Alex Verdugo came into Saturday afternoon’s game against the Angels with a lot on his mind.
Not only was the young outfielder celebrating his 25th birthday with some family and friends in the stands at Fenway Park, but he was also riding one of the worst slumps of his Red Sox career to this point.
Heading into Saturday’s contest, Verdugo was just 2-for-his-last 24 (.083) at the plate over his previous six games dating back to May 9.
As someone who sets the bar exceptionally high for himself, this recent skid was surely weighing on Verdugo. But he was able to put his mind at ease in his first at-bat of the day on Saturday.
Matched up against Angels starter Dylan Bundy for the first time in his career, Verdugo took a 1-2, 85 mph changeup down the heart of the plate and crushed it 427 feet to right field for his fifth home run of the season.
The Red Sox went up 1-0 on the left-handed hitter’s solo shot and wound up routing the Halos by a final score of 9-0 to improve to 25-16 on the year.
“It was extremely nice, I won’t lie,” Verdugo said when asked about setting the tone with is bat on Saturday. “Obviously, the last week or so, I’ve been kind of pressing a little bit. So just to go up today, have simple thoughts, get down 0-2, and just kind of battle. Get a pitch over the zone, take it out of the park and give us an early lead just so we can breathe and let Martin (Perez) get into his rhythm and his groove.
“It was big. It was big, man. I can’t stress that enough,” he added. “It helped my shoulders, it helped me all relax, and just kind of have fun again.”
In the process of rounding the bases for the first time at Fenway since May 4, Verdugo pointed towards the Red Sox dugout while first beginning his trot, towards left field as he was rounding second base, and towards behind home plate after he had rounded third base.
The reasoning behind that? Well, since it was his 25th birthday, Verdugo had a select number of family and friends in attendance. His parents were seated up behind home plate — watching their son play at Fenway Park in-person for the first time since he was traded to the Red Sox last year — while his best friend and their family were seated up on the Green Monster.
“It was cool,” said Verdugo. “So if I hit the home run and I was pointing everywhere, that’s why. I was trying to make sure I got my mom, my dad, my best friend, and then also my best friend and his family in left.”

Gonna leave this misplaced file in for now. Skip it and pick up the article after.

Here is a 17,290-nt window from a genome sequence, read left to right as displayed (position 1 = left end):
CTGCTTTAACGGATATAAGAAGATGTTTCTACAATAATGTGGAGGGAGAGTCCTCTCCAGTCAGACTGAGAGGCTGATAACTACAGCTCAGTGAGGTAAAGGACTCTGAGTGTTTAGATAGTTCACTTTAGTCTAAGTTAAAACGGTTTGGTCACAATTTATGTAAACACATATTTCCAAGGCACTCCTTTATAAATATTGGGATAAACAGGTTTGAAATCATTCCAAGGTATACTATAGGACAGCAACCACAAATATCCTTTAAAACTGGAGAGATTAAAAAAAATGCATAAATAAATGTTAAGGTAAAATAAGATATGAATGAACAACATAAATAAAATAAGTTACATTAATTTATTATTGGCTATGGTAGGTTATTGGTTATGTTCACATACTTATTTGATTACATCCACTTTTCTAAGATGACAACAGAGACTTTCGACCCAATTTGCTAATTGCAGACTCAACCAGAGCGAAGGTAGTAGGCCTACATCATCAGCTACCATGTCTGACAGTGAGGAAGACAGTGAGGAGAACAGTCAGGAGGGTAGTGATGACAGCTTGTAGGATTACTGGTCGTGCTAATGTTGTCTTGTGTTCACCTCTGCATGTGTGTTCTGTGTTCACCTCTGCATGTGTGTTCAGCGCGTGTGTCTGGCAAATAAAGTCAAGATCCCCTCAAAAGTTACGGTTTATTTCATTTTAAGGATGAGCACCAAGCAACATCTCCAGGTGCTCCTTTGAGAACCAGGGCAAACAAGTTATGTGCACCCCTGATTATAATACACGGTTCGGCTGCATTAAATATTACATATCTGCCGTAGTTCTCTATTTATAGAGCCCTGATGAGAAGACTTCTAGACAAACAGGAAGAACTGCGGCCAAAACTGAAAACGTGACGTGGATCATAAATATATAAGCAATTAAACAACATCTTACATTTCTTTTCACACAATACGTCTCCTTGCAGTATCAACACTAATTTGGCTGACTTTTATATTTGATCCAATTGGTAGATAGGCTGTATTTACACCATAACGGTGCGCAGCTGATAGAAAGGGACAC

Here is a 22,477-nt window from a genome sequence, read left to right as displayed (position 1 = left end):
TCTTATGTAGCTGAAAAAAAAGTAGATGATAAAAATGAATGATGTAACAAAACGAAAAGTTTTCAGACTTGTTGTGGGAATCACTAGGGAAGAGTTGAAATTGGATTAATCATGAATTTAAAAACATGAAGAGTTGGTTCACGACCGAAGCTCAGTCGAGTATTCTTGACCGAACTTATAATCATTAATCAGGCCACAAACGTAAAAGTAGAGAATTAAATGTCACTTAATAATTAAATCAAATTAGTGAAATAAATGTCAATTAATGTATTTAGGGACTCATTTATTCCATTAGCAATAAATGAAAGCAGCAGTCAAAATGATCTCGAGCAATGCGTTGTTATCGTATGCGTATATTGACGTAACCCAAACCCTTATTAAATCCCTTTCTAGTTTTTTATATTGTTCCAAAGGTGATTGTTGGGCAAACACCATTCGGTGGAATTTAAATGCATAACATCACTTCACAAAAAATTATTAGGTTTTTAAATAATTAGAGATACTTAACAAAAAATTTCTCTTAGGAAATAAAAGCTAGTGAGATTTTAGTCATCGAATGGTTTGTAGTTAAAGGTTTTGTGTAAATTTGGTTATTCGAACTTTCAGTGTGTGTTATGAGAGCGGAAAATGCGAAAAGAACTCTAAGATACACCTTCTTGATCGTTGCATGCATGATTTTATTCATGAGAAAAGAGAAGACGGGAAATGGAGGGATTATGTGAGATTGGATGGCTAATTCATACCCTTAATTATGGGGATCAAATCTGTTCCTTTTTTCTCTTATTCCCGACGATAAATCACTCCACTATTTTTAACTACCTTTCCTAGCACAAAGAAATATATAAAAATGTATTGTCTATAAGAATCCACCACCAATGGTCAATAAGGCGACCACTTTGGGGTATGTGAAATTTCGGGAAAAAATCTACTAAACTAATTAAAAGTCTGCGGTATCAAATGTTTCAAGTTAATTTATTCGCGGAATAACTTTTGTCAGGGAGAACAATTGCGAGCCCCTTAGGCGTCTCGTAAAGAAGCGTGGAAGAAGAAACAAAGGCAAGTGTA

Verdugo followed up his first-inning home run by lacing a leadoff single in the fifth inning and coming in to score on Xander Bogaerts’ three-run home run as part of a 2-for-4 day at the plate.
Not only did Verdugo enjoy a successful day on an individual level, but he made his birthday that much better by playing a key role in the Sox’ blowout win over the Angels.
“Last thing we want to do is lose, especially on my birthday,” he said. “Just want to celebrate it even more, so the fact that we win, it’s already a positive. That’s the biggest thing: just a win. For me personally, in that first at-bat — going through a little skid — and have a good at-bat, get a pitch out over and drive it like that in front of my family that’s here and some friends, it was a very special moment for me. Very special.”
By notching his first multi-hit game since May 8, Verdugo credited his teammates and coaching staff for helping him stay on track with the power of positive affirmation while he was slumping.
“It’s a long year,” he admitted. “We all know. We go through ups and downs. Just to see that your guys — your teammates, your staff — they all care about you. They see that you’re going through something, but they want the best for you.”
As for why he was hitting just .226 in the month of May leading up to Saturday in the first place, Verdugo attributed that to “not staying back” on the ball while he was in the batter’s box.
“I wasn’t letting the ball travel,” said Verdugo. “And that’s the biggest thing for me. When I let the fastball travel and get deep on me, I can just use my hands, catch it deep and shoot it to left. And then it puts me in a better spot for the curveballs, the changeups, all the offspeed pitches.
“And I just felt like I was kind of in between,” he continued. “Whether I was trying to hit every pitch or I just wasn’t really locked in. It just felt like you were trying to force a result, and that’s the biggest thing I can say. You’ve got to go up there and win each pitch. Even if a pitcher gets a strike, that doesn’t mean you’re automatically swinging the next pitch. It’s just see the ball, let it get deep and good things will happen.”
(Picture of Alex Verdugo: Omar Rawlings/Getty Images)